Arts graduates are the lowest paid, report finds
Arts graduates in the UK earn less than graduates of any other subject, a new report suggests.
The research also claimed that people from wealthier families earn significantly more than their less privileged counterparts.
Those graduating with creative arts degrees were found to be the lowest earners after 10 years of working, out of 21 university degree subjects.
The creative arts graduates polled – around 55% of whom were female – earned a median average of £14,500 per year for women and £17,900 for men. Just 10% of men with a degree in the creative arts earned more than £37,4000, while only the top 10% of female arts graduates earned above £35,300.
Other low-earning degree subjects include veterinary and agriculture, linguistics and classics, and biological sciences. Medicine, economics, engineering and law were found to be the most profitable.
The wage gap between creative arts graduates, at the lowest end of the pay scale, and those earning the most – medicine – is around £31,000 for women and £37,000 for men.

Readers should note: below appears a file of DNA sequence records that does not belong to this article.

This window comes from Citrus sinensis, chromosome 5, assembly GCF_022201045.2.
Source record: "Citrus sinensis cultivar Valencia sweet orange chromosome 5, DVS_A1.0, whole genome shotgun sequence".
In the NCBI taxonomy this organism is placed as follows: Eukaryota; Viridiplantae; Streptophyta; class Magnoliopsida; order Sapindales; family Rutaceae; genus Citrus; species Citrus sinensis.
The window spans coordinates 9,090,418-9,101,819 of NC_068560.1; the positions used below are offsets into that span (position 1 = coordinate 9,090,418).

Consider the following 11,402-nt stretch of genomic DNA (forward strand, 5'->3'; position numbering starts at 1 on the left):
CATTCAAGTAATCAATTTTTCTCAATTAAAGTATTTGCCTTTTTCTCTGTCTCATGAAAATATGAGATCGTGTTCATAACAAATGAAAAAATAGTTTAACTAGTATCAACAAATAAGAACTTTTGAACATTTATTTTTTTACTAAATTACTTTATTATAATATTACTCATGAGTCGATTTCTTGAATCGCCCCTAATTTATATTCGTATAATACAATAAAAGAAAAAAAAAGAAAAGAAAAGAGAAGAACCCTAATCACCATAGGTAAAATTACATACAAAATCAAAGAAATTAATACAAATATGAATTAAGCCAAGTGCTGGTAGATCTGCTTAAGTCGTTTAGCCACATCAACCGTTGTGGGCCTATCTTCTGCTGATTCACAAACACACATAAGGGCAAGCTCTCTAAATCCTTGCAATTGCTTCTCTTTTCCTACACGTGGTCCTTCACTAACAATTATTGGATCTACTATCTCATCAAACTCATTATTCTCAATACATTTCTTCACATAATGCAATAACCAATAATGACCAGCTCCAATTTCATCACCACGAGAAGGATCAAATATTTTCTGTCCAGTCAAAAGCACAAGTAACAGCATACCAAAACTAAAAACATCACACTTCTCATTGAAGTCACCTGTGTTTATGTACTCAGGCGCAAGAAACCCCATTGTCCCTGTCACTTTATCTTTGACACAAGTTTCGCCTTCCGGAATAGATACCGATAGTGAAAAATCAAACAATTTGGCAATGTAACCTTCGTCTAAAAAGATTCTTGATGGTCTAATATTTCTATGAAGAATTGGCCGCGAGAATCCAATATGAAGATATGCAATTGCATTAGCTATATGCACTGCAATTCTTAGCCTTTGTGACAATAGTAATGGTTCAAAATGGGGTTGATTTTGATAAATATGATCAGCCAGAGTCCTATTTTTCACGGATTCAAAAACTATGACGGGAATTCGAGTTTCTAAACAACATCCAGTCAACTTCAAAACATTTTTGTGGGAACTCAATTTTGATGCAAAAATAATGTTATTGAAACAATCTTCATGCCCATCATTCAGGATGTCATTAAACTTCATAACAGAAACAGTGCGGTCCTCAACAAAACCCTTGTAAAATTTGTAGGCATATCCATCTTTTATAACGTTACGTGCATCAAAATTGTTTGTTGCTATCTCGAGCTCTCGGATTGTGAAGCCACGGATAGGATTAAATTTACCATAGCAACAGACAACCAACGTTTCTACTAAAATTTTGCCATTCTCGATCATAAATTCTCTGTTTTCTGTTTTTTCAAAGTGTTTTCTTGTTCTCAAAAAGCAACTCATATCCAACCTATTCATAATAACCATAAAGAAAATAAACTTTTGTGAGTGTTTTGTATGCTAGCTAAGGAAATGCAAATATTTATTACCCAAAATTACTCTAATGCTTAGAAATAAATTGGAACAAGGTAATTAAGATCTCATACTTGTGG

The research also found that across the board, graduates from wealthier backgrounds earned significantly more than those from poorer backgrounds. The average gap is around £8,000 a year for men and £5,300 a year for women.
The study, carried out by the Institute for Fiscal Studies, the UCL Institute of Education, Harvard University and the University of Cambridge, uses tax and student loan data from 260,000 people in the UK. It is the first time big data has been used to examine graduate earnings.
The report's author Anna Vignoles, from the University of Cambridge, said students "need to realise that their subject choice is important in determining how much of an earnings advantage they will have".